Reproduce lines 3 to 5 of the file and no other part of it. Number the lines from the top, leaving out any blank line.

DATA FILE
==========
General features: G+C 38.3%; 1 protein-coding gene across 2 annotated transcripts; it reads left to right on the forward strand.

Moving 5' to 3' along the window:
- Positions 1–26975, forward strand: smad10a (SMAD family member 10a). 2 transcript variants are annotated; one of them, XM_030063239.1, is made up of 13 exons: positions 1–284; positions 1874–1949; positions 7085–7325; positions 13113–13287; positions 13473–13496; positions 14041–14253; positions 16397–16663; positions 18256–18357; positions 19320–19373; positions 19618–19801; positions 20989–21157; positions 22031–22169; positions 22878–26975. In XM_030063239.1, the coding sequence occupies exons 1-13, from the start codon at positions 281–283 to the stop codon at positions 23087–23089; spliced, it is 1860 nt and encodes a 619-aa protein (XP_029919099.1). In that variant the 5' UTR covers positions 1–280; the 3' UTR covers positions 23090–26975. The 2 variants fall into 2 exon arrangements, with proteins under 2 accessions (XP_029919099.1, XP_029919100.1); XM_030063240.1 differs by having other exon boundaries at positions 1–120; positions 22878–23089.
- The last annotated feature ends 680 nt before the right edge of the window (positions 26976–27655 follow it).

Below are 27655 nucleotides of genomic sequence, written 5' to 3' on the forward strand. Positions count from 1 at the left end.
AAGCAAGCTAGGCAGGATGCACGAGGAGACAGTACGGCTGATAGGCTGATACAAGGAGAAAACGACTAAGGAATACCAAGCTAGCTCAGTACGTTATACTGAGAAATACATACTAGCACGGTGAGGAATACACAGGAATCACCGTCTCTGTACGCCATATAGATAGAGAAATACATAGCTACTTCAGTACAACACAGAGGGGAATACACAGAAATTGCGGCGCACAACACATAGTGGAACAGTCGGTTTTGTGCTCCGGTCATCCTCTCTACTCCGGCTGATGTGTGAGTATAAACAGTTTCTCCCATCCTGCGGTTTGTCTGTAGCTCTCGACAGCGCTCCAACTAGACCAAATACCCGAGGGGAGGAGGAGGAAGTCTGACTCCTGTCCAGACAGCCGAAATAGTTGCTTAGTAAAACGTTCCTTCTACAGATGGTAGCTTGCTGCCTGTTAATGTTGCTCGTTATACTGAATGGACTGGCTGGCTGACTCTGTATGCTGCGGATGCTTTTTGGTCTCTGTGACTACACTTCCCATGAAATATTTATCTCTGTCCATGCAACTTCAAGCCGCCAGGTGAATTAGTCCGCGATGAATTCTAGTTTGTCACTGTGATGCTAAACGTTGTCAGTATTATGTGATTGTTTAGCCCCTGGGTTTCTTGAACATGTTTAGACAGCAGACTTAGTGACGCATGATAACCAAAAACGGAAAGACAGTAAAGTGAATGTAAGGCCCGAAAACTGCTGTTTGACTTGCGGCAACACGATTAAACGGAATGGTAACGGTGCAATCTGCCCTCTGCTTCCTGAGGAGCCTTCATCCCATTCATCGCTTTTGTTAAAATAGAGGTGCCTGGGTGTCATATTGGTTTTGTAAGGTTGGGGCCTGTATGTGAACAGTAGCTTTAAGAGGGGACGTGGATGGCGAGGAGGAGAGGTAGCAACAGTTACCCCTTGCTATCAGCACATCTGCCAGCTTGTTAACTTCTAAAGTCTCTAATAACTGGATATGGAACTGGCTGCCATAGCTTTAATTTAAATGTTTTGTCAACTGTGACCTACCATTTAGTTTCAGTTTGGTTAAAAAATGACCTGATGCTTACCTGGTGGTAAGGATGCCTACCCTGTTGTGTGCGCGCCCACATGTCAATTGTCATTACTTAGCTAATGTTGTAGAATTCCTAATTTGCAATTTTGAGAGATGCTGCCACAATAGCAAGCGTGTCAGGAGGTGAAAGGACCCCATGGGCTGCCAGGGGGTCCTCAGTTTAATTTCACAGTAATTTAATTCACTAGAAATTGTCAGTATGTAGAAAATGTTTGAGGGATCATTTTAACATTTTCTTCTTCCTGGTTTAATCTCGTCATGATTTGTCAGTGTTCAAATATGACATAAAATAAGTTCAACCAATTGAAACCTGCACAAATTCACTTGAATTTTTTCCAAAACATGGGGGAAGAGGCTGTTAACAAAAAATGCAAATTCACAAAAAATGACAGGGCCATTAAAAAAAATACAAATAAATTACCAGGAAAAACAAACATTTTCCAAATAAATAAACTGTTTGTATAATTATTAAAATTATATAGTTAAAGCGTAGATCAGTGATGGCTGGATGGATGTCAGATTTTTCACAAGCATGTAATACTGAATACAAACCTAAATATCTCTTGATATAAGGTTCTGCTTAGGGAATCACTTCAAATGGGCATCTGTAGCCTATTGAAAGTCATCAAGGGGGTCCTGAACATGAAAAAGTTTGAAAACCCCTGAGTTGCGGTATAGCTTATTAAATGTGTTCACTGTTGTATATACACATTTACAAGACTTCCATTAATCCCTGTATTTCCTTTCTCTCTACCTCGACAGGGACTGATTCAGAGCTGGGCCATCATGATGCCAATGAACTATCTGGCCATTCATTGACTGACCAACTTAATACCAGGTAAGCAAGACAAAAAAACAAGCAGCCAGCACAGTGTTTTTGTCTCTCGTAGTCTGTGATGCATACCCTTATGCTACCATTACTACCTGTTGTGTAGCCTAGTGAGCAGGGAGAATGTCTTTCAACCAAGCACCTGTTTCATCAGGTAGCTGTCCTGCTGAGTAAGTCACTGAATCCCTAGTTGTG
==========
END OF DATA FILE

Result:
- Positions 1–26975, forward strand: smad10a (SMAD family member 10a). 2 transcript variants are annotated; one of them, XM_030063239.1, is made up of 13 exons: positions 1–284; positions 1874–1949; positions 7085–7325; positions 13113–13287; positions 13473–13496; positions 14041–14253; positions 16397–16663; positions 18256–18357; positions 19320–19373; positions 19618–19801; positions 20989–21157; positions 22031–22169; positions 22878–26975. In XM_030063239.1, the coding sequence occupies exons 1-13, from the start codon at positions 281–283 to the stop codon at positions 23087–23089; spliced, it is 1860 nt and encodes a 619-aa protein (XP_029919099.1). In that variant the 5' UTR covers positions 1–280; the 3' UTR covers positions 23090–26975. The 2 variants fall into 2 exon arrangements, with proteins under 2 accessions (XP_029919099.1, XP_029919100.1); XM_030063240.1 differs by having other exon boundaries at positions 1–120; positions 22878–23089.
- The last annotated feature ends 680 nt before the right edge of the window (positions 26976–27655 follow it).

Below are 27655 nucleotides of genomic sequence, written 5' to 3' on the forward strand. Positions count from 1 at the left end.